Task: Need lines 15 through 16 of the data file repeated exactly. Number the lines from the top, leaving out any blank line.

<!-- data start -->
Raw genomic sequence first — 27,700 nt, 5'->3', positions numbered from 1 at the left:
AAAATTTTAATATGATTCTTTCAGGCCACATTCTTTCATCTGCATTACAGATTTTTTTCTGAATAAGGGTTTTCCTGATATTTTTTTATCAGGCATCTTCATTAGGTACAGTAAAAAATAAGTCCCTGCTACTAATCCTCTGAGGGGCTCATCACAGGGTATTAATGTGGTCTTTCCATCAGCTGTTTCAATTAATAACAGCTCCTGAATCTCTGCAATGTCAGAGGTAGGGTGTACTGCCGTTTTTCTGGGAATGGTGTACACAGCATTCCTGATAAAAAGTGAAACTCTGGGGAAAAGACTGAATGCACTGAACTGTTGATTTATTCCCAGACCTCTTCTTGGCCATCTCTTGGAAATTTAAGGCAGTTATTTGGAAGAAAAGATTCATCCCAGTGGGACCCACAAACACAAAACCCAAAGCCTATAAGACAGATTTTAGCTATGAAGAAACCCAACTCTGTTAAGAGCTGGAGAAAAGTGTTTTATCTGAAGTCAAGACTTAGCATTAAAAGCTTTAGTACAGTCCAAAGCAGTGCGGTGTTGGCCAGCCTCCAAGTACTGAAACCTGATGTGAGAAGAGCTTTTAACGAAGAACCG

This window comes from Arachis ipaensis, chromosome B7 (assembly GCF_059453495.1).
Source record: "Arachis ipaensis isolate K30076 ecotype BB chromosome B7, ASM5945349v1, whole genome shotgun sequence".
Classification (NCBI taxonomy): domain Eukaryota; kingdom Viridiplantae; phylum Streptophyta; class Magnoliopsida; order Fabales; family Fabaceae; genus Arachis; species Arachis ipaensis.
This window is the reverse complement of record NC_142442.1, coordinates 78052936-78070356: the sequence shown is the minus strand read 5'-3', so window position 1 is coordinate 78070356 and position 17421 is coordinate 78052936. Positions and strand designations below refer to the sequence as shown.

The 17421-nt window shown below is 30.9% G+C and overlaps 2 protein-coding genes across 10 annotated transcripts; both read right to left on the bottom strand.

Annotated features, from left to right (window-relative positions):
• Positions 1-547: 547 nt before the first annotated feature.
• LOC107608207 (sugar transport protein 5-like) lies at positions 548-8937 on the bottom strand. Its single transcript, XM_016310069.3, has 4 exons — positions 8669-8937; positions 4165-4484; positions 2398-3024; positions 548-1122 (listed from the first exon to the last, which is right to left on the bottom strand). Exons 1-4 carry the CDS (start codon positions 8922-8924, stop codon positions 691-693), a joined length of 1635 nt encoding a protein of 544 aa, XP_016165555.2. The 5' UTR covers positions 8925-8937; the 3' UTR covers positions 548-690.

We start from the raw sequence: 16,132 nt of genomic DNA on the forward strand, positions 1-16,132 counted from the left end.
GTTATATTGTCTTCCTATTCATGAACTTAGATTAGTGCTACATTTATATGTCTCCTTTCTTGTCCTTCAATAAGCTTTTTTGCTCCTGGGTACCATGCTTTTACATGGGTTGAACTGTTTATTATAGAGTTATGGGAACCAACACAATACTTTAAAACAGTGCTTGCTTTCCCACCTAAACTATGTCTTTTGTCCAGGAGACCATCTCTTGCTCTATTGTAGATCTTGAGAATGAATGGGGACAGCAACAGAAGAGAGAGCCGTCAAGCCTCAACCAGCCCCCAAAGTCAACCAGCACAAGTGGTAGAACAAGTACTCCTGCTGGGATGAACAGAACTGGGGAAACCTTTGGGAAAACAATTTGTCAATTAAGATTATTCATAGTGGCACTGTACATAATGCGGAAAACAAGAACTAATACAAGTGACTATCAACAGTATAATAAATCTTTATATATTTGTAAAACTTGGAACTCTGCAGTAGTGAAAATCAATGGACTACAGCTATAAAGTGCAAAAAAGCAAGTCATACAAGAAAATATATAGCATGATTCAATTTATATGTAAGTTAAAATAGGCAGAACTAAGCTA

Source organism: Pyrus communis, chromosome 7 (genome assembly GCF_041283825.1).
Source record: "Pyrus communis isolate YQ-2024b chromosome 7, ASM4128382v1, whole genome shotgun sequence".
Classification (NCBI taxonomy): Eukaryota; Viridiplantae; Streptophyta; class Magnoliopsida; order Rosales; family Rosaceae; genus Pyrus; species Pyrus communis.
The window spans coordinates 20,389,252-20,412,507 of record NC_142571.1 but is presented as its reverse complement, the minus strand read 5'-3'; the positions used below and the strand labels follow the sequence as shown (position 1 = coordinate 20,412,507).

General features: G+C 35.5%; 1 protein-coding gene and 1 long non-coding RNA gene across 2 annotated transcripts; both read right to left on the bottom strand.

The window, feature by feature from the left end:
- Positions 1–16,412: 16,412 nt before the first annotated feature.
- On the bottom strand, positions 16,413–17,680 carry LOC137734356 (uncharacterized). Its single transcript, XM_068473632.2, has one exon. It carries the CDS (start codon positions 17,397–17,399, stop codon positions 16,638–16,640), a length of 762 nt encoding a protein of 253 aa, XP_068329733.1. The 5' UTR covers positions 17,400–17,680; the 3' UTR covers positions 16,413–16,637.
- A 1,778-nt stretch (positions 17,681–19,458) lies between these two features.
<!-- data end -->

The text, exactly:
Classification (NCBI taxonomy): Eukaryota; Viridiplantae; Streptophyta; class Magnoliopsida; order Rosales; family Rosaceae; genus Pyrus; species Pyrus communis.
The window spans coordinates 20,389,252-20,412,507 of record NC_142571.1 but is presented as its reverse complement, the minus strand read 5'-3'; the positions used below and the strand labels follow the sequence as shown (position 1 = coordinate 20,412,507).